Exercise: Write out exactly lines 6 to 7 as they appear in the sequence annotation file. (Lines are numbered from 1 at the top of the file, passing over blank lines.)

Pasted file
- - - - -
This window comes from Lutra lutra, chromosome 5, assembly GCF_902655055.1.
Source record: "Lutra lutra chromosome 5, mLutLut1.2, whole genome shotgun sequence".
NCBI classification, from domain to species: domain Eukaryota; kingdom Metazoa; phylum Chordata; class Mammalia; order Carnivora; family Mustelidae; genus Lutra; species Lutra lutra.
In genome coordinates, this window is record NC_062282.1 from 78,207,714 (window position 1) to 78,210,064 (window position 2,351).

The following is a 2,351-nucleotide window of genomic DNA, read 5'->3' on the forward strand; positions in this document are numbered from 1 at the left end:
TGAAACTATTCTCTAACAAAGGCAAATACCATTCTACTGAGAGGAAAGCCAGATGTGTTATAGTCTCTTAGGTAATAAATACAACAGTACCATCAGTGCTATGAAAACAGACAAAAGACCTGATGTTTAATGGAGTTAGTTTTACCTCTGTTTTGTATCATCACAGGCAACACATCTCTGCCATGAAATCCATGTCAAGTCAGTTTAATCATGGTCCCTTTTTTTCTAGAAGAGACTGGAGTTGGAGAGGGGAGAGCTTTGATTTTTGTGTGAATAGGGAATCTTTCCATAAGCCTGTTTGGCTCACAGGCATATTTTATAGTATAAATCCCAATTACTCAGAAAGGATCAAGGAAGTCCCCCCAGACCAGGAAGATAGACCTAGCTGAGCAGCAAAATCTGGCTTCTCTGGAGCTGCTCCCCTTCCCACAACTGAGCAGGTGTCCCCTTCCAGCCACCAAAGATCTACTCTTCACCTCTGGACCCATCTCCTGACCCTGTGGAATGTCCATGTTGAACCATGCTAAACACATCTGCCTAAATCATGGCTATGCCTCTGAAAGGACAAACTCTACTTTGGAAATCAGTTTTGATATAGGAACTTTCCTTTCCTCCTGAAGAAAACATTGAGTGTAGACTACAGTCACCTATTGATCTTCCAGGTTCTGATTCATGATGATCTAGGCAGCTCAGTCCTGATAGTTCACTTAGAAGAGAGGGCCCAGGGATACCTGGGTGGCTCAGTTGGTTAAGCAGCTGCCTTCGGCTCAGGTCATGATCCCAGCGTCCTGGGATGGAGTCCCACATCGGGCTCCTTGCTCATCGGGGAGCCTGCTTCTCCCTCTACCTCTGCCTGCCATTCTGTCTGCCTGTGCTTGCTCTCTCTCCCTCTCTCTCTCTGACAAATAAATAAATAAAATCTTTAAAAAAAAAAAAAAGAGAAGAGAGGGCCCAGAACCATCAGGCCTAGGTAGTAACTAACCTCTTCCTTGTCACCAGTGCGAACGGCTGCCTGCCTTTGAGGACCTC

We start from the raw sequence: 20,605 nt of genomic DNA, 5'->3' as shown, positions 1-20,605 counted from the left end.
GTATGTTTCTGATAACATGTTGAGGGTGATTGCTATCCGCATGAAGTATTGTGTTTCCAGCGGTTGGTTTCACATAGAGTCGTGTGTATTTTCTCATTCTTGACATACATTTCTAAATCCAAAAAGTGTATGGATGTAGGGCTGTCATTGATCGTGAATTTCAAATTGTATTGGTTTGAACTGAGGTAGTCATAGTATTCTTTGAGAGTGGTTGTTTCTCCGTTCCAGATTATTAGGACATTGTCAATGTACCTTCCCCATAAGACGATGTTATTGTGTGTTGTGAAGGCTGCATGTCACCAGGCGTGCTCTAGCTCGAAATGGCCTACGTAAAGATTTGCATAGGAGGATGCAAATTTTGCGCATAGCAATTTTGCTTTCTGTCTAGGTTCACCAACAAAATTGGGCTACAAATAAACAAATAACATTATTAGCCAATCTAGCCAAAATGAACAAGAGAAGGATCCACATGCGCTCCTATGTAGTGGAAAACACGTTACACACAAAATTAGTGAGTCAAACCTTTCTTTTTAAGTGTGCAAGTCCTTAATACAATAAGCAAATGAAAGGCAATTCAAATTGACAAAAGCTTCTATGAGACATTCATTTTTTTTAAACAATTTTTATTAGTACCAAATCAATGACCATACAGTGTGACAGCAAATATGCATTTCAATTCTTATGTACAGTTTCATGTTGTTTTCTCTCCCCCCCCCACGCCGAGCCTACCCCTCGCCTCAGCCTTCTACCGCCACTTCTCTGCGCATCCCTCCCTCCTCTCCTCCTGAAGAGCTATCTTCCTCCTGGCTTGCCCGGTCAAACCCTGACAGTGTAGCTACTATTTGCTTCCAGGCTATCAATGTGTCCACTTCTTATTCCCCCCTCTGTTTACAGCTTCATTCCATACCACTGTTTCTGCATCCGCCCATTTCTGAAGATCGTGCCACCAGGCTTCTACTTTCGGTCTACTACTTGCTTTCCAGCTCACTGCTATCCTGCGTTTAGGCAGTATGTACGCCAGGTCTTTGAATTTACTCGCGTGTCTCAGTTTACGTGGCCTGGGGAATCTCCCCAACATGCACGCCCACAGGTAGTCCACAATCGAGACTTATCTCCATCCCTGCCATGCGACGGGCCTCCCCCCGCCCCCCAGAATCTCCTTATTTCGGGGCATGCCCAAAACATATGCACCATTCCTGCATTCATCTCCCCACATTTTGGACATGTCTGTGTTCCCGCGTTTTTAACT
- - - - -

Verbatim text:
TGAAACTATTCTCTAACAAAGGCAAATACCATTCTACTGAGAGGAAAGCCAGATGTGTTATAGTCTCTTAGGTAATAAATACAACAGTACCATCAGTGCTATGAAAACAGACAAAAGACCTGATGTTTAATGGAGTTAGTTTTACCTCTGTTTTGTATCATCACAGGCAACACATCTCTGCCATGAAATCCATGTCAAGTCAGTTTAATCATGGTCCCTTTTTTTCTAGAAGAGACTGGAGTTGGAGAGGGGAGAGCTTTGATTTTTGTGTGAATAGGGAATCTTTCCATAAGCCTGTTTGGCTCACAGGCATATTTTATAGTATAAATCCCAATTACTCAGAAAGGATCAAGGAAGTCCCCCCAGACCAGGAAGATAGACCTAGCTGAGCAGCAAAATCTGGCTTCTCTGGAGCTGCTCCCCTTCCCACAACTGAGCAGGTGTCCCCTTCCAGCCACCAAAGATCTACTCTTCACCTCTGGACCCATCTCCTGACCCTGTGGAATGTCCATGTTGAACCATGCTAAACACATCTGCCTAAATCATGGCTATGCCTCTGAAAGGACAAACTCTACTTTGGAAATCAGTTTTGATATAGGAACTTTCCTTTCCTCCTGAAGAAAACATTGAGTGTAGACTACAGTCACCTATTGATCTTCCAGGTTCTGATTCATGATGATCTAGGCAGCTCAGTCCTGATAGTTCACTTAGAAGAGAGGGCCCAGGGATACCTGGGTGGCTCAGTTGGTTAAGCAGCTGCCTTCGGCTCAGGTCATGATCCCAGCGTCCTGGGATGGAGTCCCACATCGGGCTCCTTGCTCATCGGGGAGCCTGCTTCTCCCTCTACCTCTGCCTGCCATTCTGTCTGCCTGTGCTTGCTCTCTCTCCCTCTCTCTCTCTGACAAATAAATAAATAAAATCTTTAAAAAAAAAAAAAAGAGAAGAGAGGGCCCAGAACCATCAGGCCTAGGTAGTAACTAACCTCTTCCTTGTCACCAGTGCGAACGGCTGCCTGCCTTTGAGGACCTC

We start from the raw sequence: 20,605 nt of genomic DNA, 5'->3' as shown, positions 1-20,605 counted from the left end.